What's Left? How Liberals lost their way – Nick Cohen
Democracy and Revolution: Latin America and Socialism Today – D. L. Raby
One of the unintended consequences or 'blowbacks' of globalisation has been the rise of the columnist. As neglected politicians accept that their role is to manage capitalism and real activists in the trade unions or the community are banished to the shadows this elite fills the vacuum. They rarely have more than 1,500 words to play around with, in the case of the tabloids fewer, so their stock in trade is often Glenda Slagg invective (nuanced for the broadsheets) and assertion, occasionally supported by the flimsiest of evidence, that usually validate the prejudices of their core audience.
This is one of the main problems with Nick Cohen, a columnist on The Observer and for a time the Evening Standard in London, who also chips in comment pieces for the New Statesman, a weekly magazine of the liberal-Left. Cohen has some points to make but manages to mangle the job by constant sneering and by substituting rhetoric and anecdote for research. He doesn't seem to realise that the tricks of the trade that work when you are writing a punchy diatribe in a newspaper just look tawdry when you spin them out over 405 pages.
The core of his argument is about the crisis on the Left, crystallised by the collapse of the Soviet Union in 1991. He points out that some activists are good at protesting (about globalisation, anti-capitalism, environmental degradation and so on) but appear have no alternative programme. He characterises this as a form of unacceptable pick-and-mix 'consumer anarchism'. He identifies 'identity politics' as another form of retreat and dismisses Leninist vanguardism and Marxism as lost causes.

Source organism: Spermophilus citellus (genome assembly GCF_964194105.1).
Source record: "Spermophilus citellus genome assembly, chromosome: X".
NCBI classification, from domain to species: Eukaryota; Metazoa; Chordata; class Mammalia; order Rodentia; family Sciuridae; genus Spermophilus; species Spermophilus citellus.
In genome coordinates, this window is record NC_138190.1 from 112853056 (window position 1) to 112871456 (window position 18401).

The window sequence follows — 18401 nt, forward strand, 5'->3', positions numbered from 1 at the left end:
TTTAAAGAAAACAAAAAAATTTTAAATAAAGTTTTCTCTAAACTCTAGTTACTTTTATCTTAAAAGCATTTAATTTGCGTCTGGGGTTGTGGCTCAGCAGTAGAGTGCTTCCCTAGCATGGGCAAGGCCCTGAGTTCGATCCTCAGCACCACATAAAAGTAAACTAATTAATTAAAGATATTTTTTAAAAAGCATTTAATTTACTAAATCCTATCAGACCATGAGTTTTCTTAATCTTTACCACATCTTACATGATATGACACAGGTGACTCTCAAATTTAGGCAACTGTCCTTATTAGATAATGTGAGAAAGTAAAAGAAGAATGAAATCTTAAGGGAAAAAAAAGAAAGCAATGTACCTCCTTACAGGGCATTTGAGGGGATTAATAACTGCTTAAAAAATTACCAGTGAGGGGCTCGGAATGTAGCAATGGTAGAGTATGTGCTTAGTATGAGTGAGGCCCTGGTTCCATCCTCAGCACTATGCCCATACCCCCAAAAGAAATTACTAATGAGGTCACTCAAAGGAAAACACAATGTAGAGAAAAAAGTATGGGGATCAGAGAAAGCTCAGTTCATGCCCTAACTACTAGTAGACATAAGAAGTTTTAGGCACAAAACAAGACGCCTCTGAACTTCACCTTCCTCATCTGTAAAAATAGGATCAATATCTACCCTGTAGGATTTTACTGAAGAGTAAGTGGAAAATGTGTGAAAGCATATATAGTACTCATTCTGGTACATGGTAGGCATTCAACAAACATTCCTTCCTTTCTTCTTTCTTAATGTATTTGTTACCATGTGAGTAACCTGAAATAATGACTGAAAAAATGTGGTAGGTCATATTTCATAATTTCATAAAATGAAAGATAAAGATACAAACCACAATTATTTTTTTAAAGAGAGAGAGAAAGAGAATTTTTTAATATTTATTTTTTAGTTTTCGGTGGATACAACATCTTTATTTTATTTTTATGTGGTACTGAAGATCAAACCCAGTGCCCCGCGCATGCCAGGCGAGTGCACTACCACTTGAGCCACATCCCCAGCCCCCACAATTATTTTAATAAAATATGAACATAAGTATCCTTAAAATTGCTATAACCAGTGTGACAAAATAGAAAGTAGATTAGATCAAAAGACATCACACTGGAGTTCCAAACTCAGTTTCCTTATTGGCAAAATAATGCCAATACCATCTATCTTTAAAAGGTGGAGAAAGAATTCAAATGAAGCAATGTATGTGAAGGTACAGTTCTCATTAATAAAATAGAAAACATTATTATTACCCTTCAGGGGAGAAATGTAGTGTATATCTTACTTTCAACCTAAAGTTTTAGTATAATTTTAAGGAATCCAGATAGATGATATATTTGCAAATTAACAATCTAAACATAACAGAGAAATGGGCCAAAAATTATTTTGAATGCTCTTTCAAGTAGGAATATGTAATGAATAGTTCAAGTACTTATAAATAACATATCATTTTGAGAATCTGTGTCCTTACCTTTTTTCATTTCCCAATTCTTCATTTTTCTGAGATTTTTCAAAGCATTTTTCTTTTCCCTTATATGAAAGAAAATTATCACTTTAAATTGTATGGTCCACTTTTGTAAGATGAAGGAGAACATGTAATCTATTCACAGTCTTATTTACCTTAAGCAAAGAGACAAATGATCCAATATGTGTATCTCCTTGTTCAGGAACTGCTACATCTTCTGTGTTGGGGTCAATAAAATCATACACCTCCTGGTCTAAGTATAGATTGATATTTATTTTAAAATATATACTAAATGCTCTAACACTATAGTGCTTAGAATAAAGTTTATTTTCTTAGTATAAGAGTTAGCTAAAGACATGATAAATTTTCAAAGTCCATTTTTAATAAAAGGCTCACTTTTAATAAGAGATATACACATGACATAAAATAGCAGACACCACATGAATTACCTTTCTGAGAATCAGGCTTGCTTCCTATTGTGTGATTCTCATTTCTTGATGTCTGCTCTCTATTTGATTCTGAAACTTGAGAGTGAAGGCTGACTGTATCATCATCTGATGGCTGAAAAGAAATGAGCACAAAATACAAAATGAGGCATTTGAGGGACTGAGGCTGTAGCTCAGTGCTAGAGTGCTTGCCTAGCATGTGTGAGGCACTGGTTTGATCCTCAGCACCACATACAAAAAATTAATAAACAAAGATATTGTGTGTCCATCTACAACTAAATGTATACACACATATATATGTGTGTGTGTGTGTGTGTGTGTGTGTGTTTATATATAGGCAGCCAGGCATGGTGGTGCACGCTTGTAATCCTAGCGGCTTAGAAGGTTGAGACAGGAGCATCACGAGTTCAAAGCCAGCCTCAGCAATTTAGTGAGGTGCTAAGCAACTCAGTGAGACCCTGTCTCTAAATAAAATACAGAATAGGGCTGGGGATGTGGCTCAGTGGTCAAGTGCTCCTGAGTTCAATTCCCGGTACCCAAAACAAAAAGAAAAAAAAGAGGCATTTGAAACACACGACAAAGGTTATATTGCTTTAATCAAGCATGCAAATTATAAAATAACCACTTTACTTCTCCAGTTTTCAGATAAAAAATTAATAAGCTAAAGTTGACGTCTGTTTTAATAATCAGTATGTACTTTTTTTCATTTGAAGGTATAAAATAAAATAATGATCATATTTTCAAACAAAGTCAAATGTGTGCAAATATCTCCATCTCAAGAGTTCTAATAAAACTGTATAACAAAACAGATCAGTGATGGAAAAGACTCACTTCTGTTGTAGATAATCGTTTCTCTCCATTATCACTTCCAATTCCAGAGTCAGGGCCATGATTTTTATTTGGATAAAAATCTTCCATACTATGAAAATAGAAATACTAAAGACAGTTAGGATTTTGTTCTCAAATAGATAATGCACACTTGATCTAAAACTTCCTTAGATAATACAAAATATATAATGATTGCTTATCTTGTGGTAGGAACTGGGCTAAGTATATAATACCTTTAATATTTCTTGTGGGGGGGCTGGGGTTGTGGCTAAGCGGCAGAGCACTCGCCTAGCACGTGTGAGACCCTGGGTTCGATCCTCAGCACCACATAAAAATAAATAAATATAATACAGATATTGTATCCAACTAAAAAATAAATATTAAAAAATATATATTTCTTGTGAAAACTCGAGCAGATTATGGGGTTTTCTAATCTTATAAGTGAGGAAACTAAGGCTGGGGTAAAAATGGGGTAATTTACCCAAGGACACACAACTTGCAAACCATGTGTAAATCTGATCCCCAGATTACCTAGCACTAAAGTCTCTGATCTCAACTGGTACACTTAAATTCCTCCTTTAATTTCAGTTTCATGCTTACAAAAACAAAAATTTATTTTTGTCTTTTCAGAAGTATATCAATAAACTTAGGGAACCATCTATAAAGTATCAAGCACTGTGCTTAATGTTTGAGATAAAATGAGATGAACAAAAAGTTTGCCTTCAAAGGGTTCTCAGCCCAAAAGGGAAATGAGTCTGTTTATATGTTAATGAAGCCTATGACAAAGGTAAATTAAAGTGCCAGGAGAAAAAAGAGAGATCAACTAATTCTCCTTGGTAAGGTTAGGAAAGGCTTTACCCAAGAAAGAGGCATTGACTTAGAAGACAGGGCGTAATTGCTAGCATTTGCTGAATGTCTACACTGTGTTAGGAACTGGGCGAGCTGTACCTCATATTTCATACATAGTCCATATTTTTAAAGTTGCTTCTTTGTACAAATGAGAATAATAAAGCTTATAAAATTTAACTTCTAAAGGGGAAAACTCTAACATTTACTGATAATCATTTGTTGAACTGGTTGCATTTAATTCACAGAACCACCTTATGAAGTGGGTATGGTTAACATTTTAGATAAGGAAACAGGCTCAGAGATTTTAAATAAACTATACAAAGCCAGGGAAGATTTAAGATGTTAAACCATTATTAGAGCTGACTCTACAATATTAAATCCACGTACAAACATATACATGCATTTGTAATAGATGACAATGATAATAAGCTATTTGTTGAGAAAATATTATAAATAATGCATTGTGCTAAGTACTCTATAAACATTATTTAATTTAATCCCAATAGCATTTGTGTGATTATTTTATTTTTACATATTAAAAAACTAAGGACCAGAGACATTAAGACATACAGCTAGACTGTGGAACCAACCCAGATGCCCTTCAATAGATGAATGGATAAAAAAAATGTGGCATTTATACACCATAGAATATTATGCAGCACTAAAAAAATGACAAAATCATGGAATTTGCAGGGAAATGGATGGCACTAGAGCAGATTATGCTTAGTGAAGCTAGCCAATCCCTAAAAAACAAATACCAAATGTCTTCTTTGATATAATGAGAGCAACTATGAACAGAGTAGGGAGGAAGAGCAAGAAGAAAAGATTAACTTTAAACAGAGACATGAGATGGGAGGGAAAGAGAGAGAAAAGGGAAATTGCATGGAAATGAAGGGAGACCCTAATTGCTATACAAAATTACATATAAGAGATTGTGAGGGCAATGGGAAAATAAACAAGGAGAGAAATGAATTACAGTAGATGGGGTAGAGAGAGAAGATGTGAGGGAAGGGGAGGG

Well, you may agree with some, or all, of this but it has certainly been on the radar for some time. If he had been doing a proper job of identifying the post-1991 political architecture he would also have singled out Blairism, or 'Thatcherism lite', as an attempt to stay in step with globalisation. (But, as someone who made his name attacking the market-led trajectory of this brand of 'social democracy' in the late 1990s, that would be tricky. He would have to confront his own politics, which are clearly in transition.)
The war in Iraq is a central theme of the book: for Cohen the Left was wrong to oppose the invasion of Iraq and its 'failure' was symptomatic of a more deep-set sickness. The kernel of his position is that Iraq was a fascist regime and that democrats ought to have felt honour-bound to oust it. The reason that they didn’t was because they were so obsessed with the alleged inadequacies of liberal democracy that they could not rise to the challenge of real injustice. This explains why he supported the war, and supports the occupation, and why he enrolled with the neo-conservatives in America, including Paul Wolfowitz, signatory to the document Project for the New American Century, former deputy defence secretary under George W. Bush, and former head of the World Bank.